SUNNY, HOT AFTERNOON: For Birmingham, today is the 18th consecutive day without measurable rain (although showers did move through areas just east of Birmingham late yesterday and last night). Rain total for the year is 24.19″, and we now have a deficiency of 0.07″. The sky is mostly sunny, and temperatures are around 90 degrees (we do note Tuscaloosa has soared to 96 degrees). Tonight will be mostly fair and pleasant … some of the colder spots across North Alabama could reach the 50s.
Tomorrow will be another sunny, hot day with a high in the low 90s; mid 90s are possible over West Alabama.
RAIN RETURNS: Moisture levels rise, and we will bring in a chance of showers and thunderstorms on Wednesday, especially during the afternoon and evening hours; the high will be in the 87 to 90 degree range. Then, unsettled weather is the forecast for Thursday and Friday… mostly cloudy both days with a good chance of showers and thunderstorms. While most of the rain will come from 2 p.m. until 11 p.m… we can’t rule out late night or morning showers. Highs will be in the 80s.
THE ALABAMA WEEKEND: The pattern stays wet as tropical moisture feeds into the state; look for generally cloudy conditions Saturday and Sunday with occasional showers and thunderstorms. For those planning outdoor events, there will be some decent breaks in the rain, but plan on wet weather along with potential for lightning at times. We don’t expect any organized severe thunderstorms, and highs will be in the 80s.
NEXT WEEK: We slowly trend drier next week, although we will maintain the risk of at least “scattered, mostly afternoon and evening showers and thunderstorms” on a daily basis. Highs will be in the upper 80s Monday and Tuesday, then creeping back up around 90 for the rest of the week. See the Weather Xtreme video for maps, graphics, and more details.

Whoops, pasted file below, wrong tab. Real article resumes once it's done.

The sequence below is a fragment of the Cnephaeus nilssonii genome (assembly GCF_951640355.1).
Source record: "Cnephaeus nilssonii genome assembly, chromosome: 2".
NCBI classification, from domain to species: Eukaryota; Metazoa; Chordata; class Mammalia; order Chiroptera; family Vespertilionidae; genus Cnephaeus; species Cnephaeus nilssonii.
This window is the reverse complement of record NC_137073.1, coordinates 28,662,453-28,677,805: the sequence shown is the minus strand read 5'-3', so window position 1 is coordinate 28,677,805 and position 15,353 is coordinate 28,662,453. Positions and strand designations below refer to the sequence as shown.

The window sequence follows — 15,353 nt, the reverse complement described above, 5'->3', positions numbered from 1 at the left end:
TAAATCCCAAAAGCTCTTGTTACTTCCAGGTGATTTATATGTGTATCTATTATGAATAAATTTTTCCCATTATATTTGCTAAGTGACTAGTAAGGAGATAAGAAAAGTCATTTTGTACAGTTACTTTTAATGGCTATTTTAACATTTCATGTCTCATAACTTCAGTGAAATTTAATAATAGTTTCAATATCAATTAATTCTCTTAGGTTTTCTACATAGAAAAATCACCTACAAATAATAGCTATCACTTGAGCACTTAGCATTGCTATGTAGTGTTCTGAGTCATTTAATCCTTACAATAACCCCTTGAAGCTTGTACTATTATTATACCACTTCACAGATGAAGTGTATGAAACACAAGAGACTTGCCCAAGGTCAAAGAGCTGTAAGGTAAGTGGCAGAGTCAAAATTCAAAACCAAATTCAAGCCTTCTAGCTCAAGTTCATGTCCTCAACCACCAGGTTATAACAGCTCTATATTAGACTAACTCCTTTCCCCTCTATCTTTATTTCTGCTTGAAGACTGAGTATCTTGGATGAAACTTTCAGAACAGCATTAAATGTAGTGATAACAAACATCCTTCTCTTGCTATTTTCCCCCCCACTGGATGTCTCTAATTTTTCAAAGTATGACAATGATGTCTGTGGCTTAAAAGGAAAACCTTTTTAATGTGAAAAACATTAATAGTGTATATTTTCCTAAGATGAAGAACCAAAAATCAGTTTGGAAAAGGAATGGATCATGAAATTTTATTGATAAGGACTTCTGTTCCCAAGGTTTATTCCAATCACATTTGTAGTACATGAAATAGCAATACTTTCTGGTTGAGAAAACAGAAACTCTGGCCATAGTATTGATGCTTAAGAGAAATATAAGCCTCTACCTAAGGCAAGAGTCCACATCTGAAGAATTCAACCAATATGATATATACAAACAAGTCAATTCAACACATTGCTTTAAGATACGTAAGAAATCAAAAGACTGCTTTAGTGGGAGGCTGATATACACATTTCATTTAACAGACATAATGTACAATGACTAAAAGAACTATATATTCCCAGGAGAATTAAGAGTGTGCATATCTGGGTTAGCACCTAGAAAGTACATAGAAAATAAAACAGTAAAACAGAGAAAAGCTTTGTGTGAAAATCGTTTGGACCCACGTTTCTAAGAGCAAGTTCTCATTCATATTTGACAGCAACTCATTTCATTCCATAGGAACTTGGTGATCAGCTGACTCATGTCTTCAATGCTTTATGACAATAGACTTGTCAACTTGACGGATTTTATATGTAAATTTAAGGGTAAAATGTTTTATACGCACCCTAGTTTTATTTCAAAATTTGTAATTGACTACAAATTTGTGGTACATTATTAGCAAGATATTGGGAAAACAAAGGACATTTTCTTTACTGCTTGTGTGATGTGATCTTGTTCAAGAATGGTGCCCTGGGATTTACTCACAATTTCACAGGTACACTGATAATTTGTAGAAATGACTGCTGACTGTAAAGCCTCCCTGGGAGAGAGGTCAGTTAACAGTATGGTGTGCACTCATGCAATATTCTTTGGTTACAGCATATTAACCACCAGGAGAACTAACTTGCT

TROPICS: A broad disturbance is over the Bay of Campeche; this still has a 60 percent chance of becoming a tropical depression or storm during the next 48 hours before moving into the coast of Mexico. Moisture from this system will curve up into the southern U.S. late this week, helping to enhance rain chances for Alabama.
ON THIS DATE IN 1993: Early morning severe thunderstorms dumped huge hailstones across northern Oklahoma. Hail, up to 6 inches in diameter in Enid, went through roofs of homes, damaged three jets at Vance Air Force Base, and did $500,000 in damage at a car dealership. Winds gusts reached 70 mph at Vance Air Force Base as well. Hail damage to the wheat crop was estimated at 70 million dollars.
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